By Jennifer Lee

The Conversation, March 21, 2018 —

A proposal to change the race question for the 2020 census would give Asians the option to mark their race as “Asian,” and also check off or write in their national origin as Chinese, Filipino, Asian Indian, Vietnamese and so on.

Celebrating the Chinese Lunar New Year of the Dog in Manhattan’s Chinatown. REUTERS/Gabriela Bhaskar

For the first time in the history of the census, which began in 1790, “Asian” would be a category alongside white and black. The addition of Asian as a racial category reflects the fact that Asians are the country’s fastest-growing racial group.

But in the current anti-immigrant climate, many Asian-Americans fearhow the government will use census data. They believe that by identifying their race or national origin, they will become targets for discrimination.

Having served on a committee where I advised members of the U.S. Census Bureau, I can attest that this fear will have negative consequences. This gap in data will make it difficult for policymakers to identify and serve their diverse needs.

Fear of being counted

Fueled by rumors, insecurities and misconceptions, some Asian-Americans fear that marking their national origin on the 2020 census will lead to an Asian registry.

The fear was visible in January, when the largest public hearing room in the Massachusetts State House was packed to capacity with Asian-Americans. Many of them were there to object to a bill that would require state agencies to collect more accurate, detailed data on Asian-Americans. The bill moved forward despite their protests, and a similar bill is being considered in Connecticut.

These bills are not the first of their kind, nor is the push for more detailed and accurate data. California already mandates that state-level data on Asian-Americans be broken down by national origin. This allows the state to better serve their educational, health care and language needs.

Those who are afraid of these changes point to an ugly, irrevocable stain on U.S. history – the internment of Japanese-Americans during World War II – as evidence that the government can’t be trusted. In a 2002 report, the U.S. Census Bureau acknowledged to having “proactively cooperated with the internment.” Some Asian-Americans believe they are protecting their identities, families and civil rights by refusing to mark their race or national origins on the census.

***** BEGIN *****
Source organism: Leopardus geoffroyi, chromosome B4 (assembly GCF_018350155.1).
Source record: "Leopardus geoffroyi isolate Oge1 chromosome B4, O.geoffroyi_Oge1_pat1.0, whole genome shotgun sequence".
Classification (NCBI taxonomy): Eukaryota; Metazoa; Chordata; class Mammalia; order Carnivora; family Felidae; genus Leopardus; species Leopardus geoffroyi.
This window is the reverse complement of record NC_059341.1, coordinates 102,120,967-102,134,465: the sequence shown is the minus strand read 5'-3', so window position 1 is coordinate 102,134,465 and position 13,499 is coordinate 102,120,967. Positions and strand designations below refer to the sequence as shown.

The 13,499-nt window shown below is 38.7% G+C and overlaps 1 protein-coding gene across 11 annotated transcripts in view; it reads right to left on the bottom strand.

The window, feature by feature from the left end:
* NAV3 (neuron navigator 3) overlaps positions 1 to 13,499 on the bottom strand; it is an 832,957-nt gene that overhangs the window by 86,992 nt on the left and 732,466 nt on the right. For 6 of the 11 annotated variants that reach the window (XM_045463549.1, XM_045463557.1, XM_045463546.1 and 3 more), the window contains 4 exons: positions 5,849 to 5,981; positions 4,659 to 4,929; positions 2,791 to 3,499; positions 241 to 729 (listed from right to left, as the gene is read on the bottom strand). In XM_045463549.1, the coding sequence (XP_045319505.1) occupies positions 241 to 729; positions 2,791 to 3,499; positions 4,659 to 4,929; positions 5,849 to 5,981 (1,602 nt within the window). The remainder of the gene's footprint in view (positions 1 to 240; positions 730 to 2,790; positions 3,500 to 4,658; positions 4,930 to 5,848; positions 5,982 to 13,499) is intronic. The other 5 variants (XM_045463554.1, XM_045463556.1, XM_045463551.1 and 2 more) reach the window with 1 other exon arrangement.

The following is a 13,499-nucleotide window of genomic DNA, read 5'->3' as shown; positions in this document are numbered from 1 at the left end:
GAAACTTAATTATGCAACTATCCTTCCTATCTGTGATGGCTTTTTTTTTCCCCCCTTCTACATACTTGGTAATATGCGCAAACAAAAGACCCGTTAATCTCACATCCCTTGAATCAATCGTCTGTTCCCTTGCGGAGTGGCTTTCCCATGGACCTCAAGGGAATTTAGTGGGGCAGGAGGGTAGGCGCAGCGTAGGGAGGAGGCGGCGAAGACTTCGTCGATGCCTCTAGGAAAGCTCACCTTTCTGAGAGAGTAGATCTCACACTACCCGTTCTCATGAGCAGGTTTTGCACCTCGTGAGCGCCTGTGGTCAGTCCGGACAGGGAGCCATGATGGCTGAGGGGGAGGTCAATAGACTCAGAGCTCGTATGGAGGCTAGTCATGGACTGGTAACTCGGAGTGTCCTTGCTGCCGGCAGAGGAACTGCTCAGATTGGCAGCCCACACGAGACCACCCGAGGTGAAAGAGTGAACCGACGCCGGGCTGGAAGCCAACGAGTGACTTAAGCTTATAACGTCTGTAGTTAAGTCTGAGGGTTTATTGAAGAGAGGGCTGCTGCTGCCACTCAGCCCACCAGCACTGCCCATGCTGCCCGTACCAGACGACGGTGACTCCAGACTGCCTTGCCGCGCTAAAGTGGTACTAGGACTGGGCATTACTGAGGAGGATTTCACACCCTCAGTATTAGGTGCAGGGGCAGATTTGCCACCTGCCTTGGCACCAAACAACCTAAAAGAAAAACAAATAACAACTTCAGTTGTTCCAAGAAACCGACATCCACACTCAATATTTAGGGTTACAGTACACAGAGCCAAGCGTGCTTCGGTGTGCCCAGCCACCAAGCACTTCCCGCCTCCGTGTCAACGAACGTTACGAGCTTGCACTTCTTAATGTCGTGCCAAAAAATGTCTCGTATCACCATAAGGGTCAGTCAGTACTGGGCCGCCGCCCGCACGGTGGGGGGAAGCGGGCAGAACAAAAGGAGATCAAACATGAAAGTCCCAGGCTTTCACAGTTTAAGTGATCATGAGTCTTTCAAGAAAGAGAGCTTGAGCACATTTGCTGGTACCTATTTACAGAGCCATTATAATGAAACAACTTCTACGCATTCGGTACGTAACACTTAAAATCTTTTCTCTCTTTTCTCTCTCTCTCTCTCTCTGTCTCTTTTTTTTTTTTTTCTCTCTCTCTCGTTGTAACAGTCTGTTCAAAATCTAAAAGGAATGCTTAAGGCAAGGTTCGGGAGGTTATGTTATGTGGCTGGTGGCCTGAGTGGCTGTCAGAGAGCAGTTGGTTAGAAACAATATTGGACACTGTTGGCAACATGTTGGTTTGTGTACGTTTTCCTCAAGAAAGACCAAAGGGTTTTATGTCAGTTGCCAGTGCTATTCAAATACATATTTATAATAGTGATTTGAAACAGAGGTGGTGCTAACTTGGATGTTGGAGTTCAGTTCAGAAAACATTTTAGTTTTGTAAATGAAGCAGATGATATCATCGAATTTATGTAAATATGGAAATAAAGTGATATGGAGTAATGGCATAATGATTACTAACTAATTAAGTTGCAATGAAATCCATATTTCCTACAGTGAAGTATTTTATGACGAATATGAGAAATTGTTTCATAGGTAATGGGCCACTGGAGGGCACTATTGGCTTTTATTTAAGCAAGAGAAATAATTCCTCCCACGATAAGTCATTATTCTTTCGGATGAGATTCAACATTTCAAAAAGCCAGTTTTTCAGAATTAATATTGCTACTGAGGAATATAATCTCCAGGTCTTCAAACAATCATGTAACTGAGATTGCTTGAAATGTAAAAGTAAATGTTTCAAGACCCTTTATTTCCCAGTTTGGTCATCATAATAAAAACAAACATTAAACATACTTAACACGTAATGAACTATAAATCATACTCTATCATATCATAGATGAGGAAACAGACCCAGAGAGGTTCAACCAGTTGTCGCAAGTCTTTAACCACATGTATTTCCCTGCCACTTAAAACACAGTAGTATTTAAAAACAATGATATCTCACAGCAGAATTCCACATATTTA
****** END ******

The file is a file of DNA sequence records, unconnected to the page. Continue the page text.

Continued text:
Former Census Bureau Director Ken Prewitt recognized the Census Bureau’s involvement with the Japanese internment. He attested that the onus is on the census bureau “to bend over backwards to maintain the confidence and the trust of the public.” Trust is especially critical in the current anti-immigrant political climate.

Today, census bureau administrators have security measures in place. When census data are released to federal agencies or organizations, they are carefully reviewed so that individual information is not disclosed.

Diversity of Asian-Americans

High rates of immigration mean Asians are the fastest-growing racial group in the United States. Two out of three Asians are immigrants. When you count only adults, the figure increases to four in five. While the new face of U.S. immigration is Asian, Asian is a catch-all category that masks tremendous differences.

While Asian-Americans are often touted as so-called model minoritiesbecause they are perceived to have high levels of education, a closer look reveals the extreme diversity of this population. Indians, Chinese and Koreans graduate from college at higher rates than all other U.S. racial groups. At the other extreme are Hmong Americans: 40 percent do not graduate from high school, and only 14 percent have a bachelor’s degree – half the national average.

In addition, according to self-reported data from the American Communities Survey, one-third of Asian-Americans indicated that they speak a language other than English at home and do not speak English very well. How well people speak English varies widely by national origin group. Nearly three-quarters of Asian Indians speak English very well, but less than one-quarter of Burmese and Buatanese do.

These detailed data can, for example, help policymakers identify which Asian ethnic groups need English language translators to help fill out the census in subsequent years.

More detailed data also affect Asian-Americans’ health care. According to the American Cancer Society, Vietnamese men and women experience the highest rates of lung cancer among all Asian-Americans. Indians and Pakistanis experience the lowest.

Japanese and Korean men and women experience some of the highest incidences of colon cancer – about three times higher than Indians and Pakistanis. Knowing which Asian ethnic groups are more susceptible to particular types of cancer can help tailor health interventions, and, in turn, save lives.

More accurate data are better data. By choosing to be counted and choosing to provide the most detailed data on the 2020 census, Asian-Americans will help protect themselves, their families and their civil rights.



Professor of Sociology, Columbia University